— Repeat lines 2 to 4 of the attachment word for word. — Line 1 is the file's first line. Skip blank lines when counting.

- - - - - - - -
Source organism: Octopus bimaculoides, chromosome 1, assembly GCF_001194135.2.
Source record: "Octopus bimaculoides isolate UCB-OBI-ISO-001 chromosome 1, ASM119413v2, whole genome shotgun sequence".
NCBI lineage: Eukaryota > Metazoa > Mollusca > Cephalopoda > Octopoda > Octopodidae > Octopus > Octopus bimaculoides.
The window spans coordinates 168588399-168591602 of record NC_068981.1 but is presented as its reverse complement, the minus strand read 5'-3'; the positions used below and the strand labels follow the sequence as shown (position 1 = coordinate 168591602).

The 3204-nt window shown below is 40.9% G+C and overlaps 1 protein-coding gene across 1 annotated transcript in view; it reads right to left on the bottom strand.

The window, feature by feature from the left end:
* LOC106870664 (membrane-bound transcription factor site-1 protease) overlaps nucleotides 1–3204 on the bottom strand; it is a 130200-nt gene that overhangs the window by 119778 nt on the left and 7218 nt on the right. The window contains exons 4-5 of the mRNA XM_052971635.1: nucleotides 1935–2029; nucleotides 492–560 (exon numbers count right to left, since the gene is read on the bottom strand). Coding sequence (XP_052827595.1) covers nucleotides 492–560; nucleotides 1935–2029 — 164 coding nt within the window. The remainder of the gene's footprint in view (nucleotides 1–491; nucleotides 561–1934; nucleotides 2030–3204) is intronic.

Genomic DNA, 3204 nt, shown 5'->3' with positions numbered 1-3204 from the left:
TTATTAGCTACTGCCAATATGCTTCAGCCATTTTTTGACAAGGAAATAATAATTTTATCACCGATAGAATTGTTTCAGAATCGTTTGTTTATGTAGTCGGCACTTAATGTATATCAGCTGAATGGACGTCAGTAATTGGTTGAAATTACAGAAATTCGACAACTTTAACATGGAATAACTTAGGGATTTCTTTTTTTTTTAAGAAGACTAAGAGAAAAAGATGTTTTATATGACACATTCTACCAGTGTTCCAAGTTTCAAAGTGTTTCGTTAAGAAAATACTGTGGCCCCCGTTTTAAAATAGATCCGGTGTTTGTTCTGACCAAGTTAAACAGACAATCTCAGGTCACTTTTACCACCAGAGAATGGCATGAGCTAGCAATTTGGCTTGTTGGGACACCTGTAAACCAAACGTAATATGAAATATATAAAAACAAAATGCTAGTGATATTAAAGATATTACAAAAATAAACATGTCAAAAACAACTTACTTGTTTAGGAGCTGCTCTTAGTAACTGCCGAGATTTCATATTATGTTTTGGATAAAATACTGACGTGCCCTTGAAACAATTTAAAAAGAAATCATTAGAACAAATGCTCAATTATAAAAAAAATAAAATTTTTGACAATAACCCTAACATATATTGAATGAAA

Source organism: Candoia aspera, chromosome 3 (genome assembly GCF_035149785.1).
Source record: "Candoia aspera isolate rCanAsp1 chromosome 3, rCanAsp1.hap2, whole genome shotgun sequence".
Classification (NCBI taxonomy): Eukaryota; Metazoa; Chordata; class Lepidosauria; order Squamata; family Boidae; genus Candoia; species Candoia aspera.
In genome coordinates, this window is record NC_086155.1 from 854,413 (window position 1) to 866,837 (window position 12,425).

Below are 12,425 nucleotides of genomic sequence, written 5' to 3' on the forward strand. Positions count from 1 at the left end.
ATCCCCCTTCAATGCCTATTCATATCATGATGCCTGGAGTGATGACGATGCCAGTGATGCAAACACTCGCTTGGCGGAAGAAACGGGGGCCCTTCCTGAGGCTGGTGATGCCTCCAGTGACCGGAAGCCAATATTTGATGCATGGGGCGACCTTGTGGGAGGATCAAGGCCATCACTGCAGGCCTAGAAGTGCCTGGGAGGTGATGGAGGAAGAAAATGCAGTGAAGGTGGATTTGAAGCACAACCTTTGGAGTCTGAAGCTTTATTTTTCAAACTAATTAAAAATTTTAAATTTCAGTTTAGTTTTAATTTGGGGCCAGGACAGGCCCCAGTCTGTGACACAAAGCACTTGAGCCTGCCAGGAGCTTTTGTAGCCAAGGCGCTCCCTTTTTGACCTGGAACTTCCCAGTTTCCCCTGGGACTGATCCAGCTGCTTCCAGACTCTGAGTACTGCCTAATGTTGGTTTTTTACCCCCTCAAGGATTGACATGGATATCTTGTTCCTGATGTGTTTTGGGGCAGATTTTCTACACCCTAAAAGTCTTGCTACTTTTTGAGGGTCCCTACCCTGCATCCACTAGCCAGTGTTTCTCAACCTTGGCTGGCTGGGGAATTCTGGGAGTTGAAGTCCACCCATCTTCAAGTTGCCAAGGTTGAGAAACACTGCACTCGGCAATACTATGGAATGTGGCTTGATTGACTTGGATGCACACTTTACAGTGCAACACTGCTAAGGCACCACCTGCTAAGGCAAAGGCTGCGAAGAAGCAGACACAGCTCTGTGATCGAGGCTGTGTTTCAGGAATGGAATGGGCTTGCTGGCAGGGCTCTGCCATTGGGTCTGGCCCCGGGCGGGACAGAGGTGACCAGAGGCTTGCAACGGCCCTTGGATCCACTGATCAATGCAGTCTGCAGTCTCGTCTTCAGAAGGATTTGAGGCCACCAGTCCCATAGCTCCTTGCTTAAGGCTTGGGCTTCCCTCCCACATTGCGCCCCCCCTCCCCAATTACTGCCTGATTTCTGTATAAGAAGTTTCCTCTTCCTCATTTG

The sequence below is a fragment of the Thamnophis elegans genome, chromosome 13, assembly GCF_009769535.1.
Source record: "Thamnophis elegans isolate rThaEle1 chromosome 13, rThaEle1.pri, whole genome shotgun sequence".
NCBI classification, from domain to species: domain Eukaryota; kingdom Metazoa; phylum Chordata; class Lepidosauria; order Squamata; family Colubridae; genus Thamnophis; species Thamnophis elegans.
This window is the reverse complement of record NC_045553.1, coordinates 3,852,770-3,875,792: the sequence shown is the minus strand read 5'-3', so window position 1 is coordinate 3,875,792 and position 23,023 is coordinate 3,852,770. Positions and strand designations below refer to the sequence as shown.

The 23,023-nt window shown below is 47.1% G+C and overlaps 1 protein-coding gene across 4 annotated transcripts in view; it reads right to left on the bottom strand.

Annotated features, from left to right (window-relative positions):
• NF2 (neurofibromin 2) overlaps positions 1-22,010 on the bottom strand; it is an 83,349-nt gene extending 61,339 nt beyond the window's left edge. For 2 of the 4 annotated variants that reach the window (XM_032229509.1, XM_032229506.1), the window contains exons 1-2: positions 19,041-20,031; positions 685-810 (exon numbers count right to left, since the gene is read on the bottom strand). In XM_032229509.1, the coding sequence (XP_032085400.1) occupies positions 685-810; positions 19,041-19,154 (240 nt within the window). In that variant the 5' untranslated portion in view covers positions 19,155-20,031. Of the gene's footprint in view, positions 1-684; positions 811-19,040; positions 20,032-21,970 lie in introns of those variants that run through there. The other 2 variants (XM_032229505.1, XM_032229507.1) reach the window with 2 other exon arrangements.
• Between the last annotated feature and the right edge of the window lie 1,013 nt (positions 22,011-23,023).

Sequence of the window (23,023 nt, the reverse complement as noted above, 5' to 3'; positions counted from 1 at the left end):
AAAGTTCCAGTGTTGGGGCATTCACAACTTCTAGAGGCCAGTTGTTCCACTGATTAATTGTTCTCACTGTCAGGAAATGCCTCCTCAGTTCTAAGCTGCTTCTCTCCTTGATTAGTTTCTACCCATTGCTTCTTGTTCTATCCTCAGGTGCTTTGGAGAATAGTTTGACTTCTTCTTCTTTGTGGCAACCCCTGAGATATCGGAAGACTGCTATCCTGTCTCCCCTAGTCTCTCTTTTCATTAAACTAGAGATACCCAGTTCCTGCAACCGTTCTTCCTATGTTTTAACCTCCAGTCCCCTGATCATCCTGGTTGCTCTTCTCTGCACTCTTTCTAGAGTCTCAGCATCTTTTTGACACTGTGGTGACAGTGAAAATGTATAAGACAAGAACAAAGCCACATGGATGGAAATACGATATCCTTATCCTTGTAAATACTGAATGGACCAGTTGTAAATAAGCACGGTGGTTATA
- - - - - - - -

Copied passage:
Source record: "Octopus bimaculoides isolate UCB-OBI-ISO-001 chromosome 1, ASM119413v2, whole genome shotgun sequence".
NCBI lineage: Eukaryota > Metazoa > Mollusca > Cephalopoda > Octopoda > Octopodidae > Octopus > Octopus bimaculoides.
The window spans coordinates 168588399-168591602 of record NC_068981.1 but is presented as its reverse complement, the minus strand read 5'-3'; the positions used below and the strand labels follow the sequence as shown (position 1 = coordinate 168591602).